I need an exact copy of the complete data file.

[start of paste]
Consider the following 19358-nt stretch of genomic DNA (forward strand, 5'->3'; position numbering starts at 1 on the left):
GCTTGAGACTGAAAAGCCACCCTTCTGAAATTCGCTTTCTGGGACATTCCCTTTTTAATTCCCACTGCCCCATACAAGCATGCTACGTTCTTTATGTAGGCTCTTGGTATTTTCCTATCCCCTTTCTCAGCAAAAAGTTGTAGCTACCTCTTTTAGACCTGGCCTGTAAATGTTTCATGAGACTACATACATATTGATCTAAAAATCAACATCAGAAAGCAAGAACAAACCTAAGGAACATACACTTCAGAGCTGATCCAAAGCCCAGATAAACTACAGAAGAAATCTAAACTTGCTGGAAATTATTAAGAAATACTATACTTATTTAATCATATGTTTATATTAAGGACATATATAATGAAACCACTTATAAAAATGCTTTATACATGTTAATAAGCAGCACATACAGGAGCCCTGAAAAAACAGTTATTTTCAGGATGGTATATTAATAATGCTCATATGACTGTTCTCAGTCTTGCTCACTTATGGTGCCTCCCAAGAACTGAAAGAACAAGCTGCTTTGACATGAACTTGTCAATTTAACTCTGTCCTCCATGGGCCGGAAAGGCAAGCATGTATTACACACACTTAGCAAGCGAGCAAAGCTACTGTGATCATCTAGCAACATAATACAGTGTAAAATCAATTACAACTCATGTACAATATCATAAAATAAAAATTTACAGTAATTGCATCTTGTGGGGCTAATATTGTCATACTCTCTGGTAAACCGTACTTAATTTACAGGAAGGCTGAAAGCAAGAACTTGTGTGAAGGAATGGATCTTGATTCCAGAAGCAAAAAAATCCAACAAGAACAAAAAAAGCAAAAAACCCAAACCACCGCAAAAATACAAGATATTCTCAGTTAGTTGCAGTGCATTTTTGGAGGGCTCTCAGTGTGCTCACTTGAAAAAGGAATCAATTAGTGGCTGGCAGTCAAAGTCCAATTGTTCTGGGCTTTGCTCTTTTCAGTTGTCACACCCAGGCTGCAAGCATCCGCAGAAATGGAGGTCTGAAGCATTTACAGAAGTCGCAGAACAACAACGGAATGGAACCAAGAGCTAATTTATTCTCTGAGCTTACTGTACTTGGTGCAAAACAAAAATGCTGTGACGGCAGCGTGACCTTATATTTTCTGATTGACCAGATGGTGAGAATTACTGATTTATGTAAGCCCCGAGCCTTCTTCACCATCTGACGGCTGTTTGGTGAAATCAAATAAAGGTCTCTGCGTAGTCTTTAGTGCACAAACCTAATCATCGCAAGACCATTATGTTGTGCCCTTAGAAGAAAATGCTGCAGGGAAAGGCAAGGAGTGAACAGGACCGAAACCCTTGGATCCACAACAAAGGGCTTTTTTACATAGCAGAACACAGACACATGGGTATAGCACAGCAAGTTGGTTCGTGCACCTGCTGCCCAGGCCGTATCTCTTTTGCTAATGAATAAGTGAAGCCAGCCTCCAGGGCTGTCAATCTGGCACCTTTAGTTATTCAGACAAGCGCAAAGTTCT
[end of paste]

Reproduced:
Consider the following 19358-nt stretch of genomic DNA (forward strand, 5'->3'; position numbering starts at 1 on the left):
GCTTGAGACTGAAAAGCCACCCTTCTGAAATTCGCTTTCTGGGACATTCCCTTTTTAATTCCCACTGCCCCATACAAGCATGCTACGTTCTTTATGTAGGCTCTTGGTATTTTCCTATCCCCTTTCTCAGCAAAAAGTTGTAGCTACCTCTTTTAGACCTGGCCTGTAAATGTTTCATGAGACTACATACATATTGATCTAAAAATCAACATCAGAAAGCAAGAACAAACCTAAGGAACATACACTTCAGAGCTGATCCAAAGCCCAGATAAACTACAGAAGAAATCTAAACTTGCTGGAAATTATTAAGAAATACTATACTTATTTAATCATATGTTTATATTAAGGACATATATAATGAAACCACTTATAAAAATGCTTTATACATGTTAATAAGCAGCACATACAGGAGCCCTGAAAAAACAGTTATTTTCAGGATGGTATATTAATAATGCTCATATGACTGTTCTCAGTCTTGCTCACTTATGGTGCCTCCCAAGAACTGAAAGAACAAGCTGCTTTGACATGAACTTGTCAATTTAACTCTGTCCTCCATGGGCCGGAAAGGCAAGCATGTATTACACACACTTAGCAAGCGAGCAAAGCTACTGTGATCATCTAGCAACATAATACAGTGTAAAATCAATTACAACTCATGTACAATATCATAAAATAAAAATTTACAGTAATTGCATCTTGTGGGGCTAATATTGTCATACTCTCTGGTAAACCGTACTTAATTTACAGGAAGGCTGAAAGCAAGAACTTGTGTGAAGGAATGGATCTTGATTCCAGAAGCAAAAAAATCCAACAAGAACAAAAAAAGCAAAAAACCCAAACCACCGCAAAAATACAAGATATTCTCAGTTAGTTGCAGTGCATTTTTGGAGGGCTCTCAGTGTGCTCACTTGAAAAAGGAATCAATTAGTGGCTGGCAGTCAAAGTCCAATTGTTCTGGGCTTTGCTCTTTTCAGTTGTCACACCCAGGCTGCAAGCATCCGCAGAAATGGAGGTCTGAAGCATTTACAGAAGTCGCAGAACAACAACGGAATGGAACCAAGAGCTAATTTATTCTCTGAGCTTACTGTACTTGGTGCAAAACAAAAATGCTGTGACGGCAGCGTGACCTTATATTTTCTGATTGACCAGATGGTGAGAATTACTGATTTATGTAAGCCCCGAGCCTTCTTCACCATCTGACGGCTGTTTGGTGAAATCAAATAAAGGTCTCTGCGTAGTCTTTAGTGCACAAACCTAATCATCGCAAGACCATTATGTTGTGCCCTTAGAAGAAAATGCTGCAGGGAAAGGCAAGGAGTGAACAGGACCGAAACCCTTGGATCCACAACAAAGGGCTTTTTTACATAGCAGAACACAGACACATGGGTATAGCACAGCAAGTTGGTTCGTGCACCTGCTGCCCAGGCCGTATCTCTTTTGCTAATGAATAAGTGAAGCCAGCCTCCAGGGCTGTCAATCTGGCACCTTTAGTTATTCAGACAAGCGCAAAGTTCT